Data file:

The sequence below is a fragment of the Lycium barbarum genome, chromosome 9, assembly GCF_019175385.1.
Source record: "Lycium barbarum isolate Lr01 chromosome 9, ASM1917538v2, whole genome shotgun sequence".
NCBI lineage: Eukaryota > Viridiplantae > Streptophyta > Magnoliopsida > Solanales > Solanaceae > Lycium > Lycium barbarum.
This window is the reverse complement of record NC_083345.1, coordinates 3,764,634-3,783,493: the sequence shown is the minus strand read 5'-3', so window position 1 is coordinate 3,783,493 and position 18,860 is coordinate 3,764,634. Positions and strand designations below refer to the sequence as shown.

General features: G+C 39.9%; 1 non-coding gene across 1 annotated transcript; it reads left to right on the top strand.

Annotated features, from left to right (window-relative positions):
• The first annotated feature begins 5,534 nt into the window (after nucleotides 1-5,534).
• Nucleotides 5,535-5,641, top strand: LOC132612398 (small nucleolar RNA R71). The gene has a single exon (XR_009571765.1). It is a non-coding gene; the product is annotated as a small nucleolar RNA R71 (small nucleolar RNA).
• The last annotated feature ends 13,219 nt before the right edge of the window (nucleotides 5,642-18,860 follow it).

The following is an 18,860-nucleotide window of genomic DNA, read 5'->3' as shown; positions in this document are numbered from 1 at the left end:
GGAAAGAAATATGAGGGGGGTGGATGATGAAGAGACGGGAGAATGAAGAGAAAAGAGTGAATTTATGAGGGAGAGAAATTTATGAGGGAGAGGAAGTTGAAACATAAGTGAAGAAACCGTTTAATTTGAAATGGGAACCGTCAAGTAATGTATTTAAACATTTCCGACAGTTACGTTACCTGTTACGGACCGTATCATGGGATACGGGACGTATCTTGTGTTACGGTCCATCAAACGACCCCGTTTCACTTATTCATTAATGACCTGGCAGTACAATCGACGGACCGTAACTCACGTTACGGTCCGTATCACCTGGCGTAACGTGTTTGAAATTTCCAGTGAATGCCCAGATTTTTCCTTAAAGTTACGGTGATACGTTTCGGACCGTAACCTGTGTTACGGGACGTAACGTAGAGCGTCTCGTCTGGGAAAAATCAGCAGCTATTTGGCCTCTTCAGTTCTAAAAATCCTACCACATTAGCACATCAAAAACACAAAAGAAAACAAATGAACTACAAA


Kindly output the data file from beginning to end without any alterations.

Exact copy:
The sequence below is a fragment of the Lycium barbarum genome, chromosome 9, assembly GCF_019175385.1.
Source record: "Lycium barbarum isolate Lr01 chromosome 9, ASM1917538v2, whole genome shotgun sequence".
NCBI lineage: Eukaryota > Viridiplantae > Streptophyta > Magnoliopsida > Solanales > Solanaceae > Lycium > Lycium barbarum.
This window is the reverse complement of record NC_083345.1, coordinates 3,764,634-3,783,493: the sequence shown is the minus strand read 5'-3', so window position 1 is coordinate 3,783,493 and position 18,860 is coordinate 3,764,634. Positions and strand designations below refer to the sequence as shown.

General features: G+C 39.9%; 1 non-coding gene across 1 annotated transcript; it reads left to right on the top strand.

Annotated features, from left to right (window-relative positions):
• The first annotated feature begins 5,534 nt into the window (after nucleotides 1-5,534).
• Nucleotides 5,535-5,641, top strand: LOC132612398 (small nucleolar RNA R71). The gene has a single exon (XR_009571765.1). It is a non-coding gene; the product is annotated as a small nucleolar RNA R71 (small nucleolar RNA).
• The last annotated feature ends 13,219 nt before the right edge of the window (nucleotides 5,642-18,860 follow it).

The following is an 18,860-nucleotide window of genomic DNA, read 5'->3' as shown; positions in this document are numbered from 1 at the left end:
GGAAAGAAATATGAGGGGGGTGGATGATGAAGAGACGGGAGAATGAAGAGAAAAGAGTGAATTTATGAGGGAGAGAAATTTATGAGGGAGAGGAAGTTGAAACATAAGTGAAGAAACCGTTTAATTTGAAATGGGAACCGTCAAGTAATGTATTTAAACATTTCCGACAGTTACGTTACCTGTTACGGACCGTATCATGGGATACGGGACGTATCTTGTGTTACGGTCCATCAAACGACCCCGTTTCACTTATTCATTAATGACCTGGCAGTACAATCGACGGACCGTAACTCACGTTACGGTCCGTATCACCTGGCGTAACGTGTTTGAAATTTCCAGTGAATGCCCAGATTTTTCCTTAAAGTTACGGTGATACGTTTCGGACCGTAACCTGTGTTACGGGACGTAACGTAGAGCGTCTCGTCTGGGAAAAATCAGCAGCTATTTGGCCTCTTCAGTTCTAAAAATCCTACCACATTAGCACATCAAAAACACAAAAGAAAACAAATGAACTACAAA